How is 5G different from other cellular networks?
5G in IoT has arrived and it has been a really long journey! Going back over 3 decades, the 2G network by GSM was built to be a communication or mobile phone network. The first type of data sent successfully over a network was extremely low-power consuming, for example, a text message! But over the course of time, the amount of data transmitted has grown significantly. With the introduction of 3G and 4G networks, the increase in speed has made it possible to provide access to mobile internet.
This increased performance was followed by a reduction in network latency or the time delay between data transmission. If Visio was a failure when launched, WhatsApp and FaceTime video calls have proved to be benchmarks of success. The transition from 3G to 4G enabled this boom in use, which is now well established. These communication elements have initiated major social and lifestyle changes among us; our daily lives being imbued by these network technologies.
However, unlike 5G, the 2G, 3G and 4G networks were simply, in essence, person-to-person mobile telecommunication networks intended for consumer use and, incidentally, their businesses.
Gradually as the concept of IoT grew popular among businesses, the needs evolved as well. It has now become a question of connecting millions of people with billions of devices and objects surrounding them, altogether. This includes connecting energy grids, vehicles, planes, tablets, pharmacies, telemedicine booths, microphones, elevators, cash registers, harvesters; possibly anything that can communicate data and can be connected to the internet or other devices in the network.
There were over 10 billion IoT connected devices by 2021 across the world. The forecasted figure for 2030 would bring the total close to 26 billion devices. Due to this exponential rise in the implementation of connected devices, the global IoT industry will witness an annual growth rate of 19.6% between 2021 – 2030 with the market capital expected to reach 4421 billion US$ by the end of the nine-year period.
As many future and present connected devices will require faster network speeds and larger bandwidth allocations that will challenge the constrained capabilities of its predecessor networks, 5G has increased throughput and lower latency to support applications requiring large volumes of data transfer at high speeds. Comparing 5G with the predecessor 4G, it can support 100 times more devices over the same area due to its larger network capacity.
Further extension of the capabilities of 5G in IoT will be supported by the integration of low power wide area network (LPWAN) technologies that are specifically designed for achieving high performance in IoT environments. The integration of LTE-M and NB-IoT, LPWAN technologies, with 5G will primarily be used to serve the Massive IoT applications which will connect devices, anywhere in the range of a few million or more, that require high energy efficiency for data transmission of small volumes between a huge network of connected objects. Examples of such applications include smart cities, industrial IoT, connected cars and global asset tracking.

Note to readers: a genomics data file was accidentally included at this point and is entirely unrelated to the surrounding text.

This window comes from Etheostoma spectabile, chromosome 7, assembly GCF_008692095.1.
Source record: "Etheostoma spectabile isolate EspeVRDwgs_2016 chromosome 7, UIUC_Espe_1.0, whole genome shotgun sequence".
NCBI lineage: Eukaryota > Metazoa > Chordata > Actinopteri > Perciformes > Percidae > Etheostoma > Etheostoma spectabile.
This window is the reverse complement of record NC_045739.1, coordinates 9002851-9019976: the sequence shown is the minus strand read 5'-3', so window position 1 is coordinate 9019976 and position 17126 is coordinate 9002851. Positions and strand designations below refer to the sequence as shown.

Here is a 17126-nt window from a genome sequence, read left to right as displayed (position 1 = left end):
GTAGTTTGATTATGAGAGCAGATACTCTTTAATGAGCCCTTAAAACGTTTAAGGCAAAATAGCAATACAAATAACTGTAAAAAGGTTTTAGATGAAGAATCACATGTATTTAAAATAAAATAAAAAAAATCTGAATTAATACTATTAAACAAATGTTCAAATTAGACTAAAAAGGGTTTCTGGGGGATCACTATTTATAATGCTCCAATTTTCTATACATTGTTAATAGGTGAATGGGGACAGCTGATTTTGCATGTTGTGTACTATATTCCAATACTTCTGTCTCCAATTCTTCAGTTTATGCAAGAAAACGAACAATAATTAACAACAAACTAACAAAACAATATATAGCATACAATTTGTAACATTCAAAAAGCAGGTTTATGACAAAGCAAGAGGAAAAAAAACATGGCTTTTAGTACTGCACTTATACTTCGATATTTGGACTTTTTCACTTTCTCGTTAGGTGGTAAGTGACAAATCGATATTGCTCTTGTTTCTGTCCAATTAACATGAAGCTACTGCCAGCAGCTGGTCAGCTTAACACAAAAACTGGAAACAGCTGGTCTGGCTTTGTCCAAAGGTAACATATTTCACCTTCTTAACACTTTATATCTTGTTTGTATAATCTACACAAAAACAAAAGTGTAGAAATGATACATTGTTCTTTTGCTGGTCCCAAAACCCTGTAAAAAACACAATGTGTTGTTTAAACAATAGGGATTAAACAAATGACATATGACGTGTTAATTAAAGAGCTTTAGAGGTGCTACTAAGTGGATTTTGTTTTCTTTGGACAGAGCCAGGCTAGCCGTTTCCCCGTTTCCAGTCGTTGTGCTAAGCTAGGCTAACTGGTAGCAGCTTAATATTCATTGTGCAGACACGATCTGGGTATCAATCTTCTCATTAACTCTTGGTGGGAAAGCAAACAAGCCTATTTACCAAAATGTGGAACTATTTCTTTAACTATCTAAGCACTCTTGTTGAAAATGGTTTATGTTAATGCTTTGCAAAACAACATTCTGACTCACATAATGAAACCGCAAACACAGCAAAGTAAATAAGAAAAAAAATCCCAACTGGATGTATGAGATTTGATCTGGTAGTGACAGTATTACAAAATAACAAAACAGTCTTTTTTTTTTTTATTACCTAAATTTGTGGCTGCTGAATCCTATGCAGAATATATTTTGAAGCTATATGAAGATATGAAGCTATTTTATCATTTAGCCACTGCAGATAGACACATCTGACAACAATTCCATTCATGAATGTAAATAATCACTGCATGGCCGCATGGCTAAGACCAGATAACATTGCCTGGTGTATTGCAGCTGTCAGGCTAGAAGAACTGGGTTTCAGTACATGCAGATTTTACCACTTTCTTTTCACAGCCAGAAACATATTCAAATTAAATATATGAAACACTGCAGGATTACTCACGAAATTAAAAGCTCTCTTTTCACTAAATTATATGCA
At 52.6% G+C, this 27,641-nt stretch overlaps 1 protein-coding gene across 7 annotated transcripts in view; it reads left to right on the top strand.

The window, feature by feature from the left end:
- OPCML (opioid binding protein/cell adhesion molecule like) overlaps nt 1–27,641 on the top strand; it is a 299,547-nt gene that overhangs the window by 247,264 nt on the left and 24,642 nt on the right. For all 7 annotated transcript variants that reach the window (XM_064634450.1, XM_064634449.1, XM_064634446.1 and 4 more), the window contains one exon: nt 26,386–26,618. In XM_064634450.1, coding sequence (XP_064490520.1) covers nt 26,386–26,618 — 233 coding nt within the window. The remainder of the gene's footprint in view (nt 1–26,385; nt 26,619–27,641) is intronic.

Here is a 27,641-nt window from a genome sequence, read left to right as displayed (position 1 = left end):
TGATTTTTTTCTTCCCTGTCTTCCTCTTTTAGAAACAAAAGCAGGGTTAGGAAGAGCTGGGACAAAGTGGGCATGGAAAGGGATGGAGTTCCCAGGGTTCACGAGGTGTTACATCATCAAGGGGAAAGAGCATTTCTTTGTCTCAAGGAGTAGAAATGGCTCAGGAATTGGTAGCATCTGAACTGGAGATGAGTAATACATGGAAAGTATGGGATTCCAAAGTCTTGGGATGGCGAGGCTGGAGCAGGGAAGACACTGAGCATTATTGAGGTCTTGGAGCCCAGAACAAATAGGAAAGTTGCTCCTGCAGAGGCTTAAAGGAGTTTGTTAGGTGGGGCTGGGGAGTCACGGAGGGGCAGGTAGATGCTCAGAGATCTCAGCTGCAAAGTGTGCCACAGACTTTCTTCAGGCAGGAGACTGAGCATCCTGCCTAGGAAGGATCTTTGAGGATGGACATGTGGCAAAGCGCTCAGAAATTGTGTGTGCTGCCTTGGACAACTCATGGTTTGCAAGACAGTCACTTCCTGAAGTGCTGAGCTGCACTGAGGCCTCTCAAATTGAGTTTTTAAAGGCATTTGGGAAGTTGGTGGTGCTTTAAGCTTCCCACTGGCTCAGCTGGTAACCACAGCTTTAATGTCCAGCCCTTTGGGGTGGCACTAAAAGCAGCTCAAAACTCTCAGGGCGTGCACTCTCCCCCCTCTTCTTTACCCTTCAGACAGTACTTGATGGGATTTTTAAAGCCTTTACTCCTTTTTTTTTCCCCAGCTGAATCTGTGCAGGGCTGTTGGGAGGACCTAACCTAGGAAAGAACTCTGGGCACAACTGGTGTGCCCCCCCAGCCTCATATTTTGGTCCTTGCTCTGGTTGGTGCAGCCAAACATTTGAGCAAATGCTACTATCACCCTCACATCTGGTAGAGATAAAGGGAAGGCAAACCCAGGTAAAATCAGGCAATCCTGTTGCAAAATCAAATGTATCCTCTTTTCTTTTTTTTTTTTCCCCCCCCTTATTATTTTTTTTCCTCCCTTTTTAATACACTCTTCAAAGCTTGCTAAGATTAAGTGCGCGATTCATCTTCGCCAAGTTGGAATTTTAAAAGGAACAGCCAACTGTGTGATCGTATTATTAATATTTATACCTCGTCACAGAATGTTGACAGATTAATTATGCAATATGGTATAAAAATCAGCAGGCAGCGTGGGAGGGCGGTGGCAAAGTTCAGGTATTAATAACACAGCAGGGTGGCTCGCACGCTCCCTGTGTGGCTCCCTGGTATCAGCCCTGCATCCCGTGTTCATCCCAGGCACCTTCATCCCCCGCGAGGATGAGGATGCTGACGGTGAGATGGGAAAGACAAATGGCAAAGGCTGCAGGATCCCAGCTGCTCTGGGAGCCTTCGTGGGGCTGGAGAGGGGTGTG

Different 5G technologies
Although 5G in IoT is still in its initial stages, the very first 5G modems have started to appear and a few networks are showing the first antennas with a preview of 5G, as frequencies begin to get allocated. So, businesses can now begin to take interest in 5G in order to have private networks on their campuses or industrial sites. However, projects of today and for a few years to come still have an interest in relying on 4G, to benefit from an international service that covers a wider geographic territory.
In the mainstream news, 5G refers to 5G Non-Stand Alone (5G NSA), meaning a 4G core network with updated “5G” antennas. It benefits in obtaining increased bandwidth for the user. This can be achieved by using higher frequencies in one of the two following ways:
- Using a frequency in the range of 3.5Ghz band which results in a slight increase.
- Using a higher frequency range, also called millimeters, between 24Ghz to 30Ghz. This results in a massive increase in bandwidth, but the antenna coverage is very limited. So much so that it requires the user to stand and stay put or else risk losing the connection.
Some carriers in select markets may use low band technologies, which do not bring any value as per the current advancements. Both the above-mentioned techniques are being deployed in the US, whereas in Europe the focus is currently on the former approach as health studies have yet to be concluded before Europe can move on to using higher range frequencies.